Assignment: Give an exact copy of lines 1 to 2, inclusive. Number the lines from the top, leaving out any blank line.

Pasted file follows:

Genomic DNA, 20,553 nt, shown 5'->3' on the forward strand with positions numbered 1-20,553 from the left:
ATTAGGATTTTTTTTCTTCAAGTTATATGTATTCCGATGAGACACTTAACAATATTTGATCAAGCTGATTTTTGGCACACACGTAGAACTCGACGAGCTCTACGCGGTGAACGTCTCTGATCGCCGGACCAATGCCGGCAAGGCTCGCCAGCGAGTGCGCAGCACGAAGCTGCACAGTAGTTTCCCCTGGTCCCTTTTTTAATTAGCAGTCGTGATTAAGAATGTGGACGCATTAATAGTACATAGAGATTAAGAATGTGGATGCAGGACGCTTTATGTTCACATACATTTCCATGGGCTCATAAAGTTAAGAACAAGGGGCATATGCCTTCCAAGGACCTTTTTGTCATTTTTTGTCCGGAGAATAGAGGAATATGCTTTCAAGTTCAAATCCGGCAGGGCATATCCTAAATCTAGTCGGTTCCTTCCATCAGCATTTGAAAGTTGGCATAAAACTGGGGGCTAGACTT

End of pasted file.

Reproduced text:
Genomic DNA, 20,553 nt, shown 5'->3' on the forward strand with positions numbered 1-20,553 from the left:
ATTAGGATTTTTTTTCTTCAAGTTATATGTATTCCGATGAGACACTTAACAATATTTGATCAAGCTGATTTTTGGCACACACGTAGAACTCGACGAGCTCTACGCGGTGAACGTCTCTGATCGCCGGACCAATGCCGGCAAGGCTCGCCAGCGAGTGCGCAGCACGAAGCTGCACAGTAGTTTCCCCTGGTCCCTTTTTTAATTAGCAGTCGTGATTAAGAATGTGGACGCATTAATAGTACATAGAGATTAAGAATGTGGATGCAGGACGCTTTATGTTCACATACATTTCCATGGGCTCATAAAGTTAAGAACAAGGGGCATATGCCTTCCAAGGACCTTTTTGTCATTTTTTGTCCGGAGAATAGAGGAATATGCTTTCAAGTTCAAATCCGGCAGGGCATATCCTAAATCTAGTCGGTTCCTTCCATCAGCATTTGAAAGTTGGCATAAAACTGGGGGCTAGACTT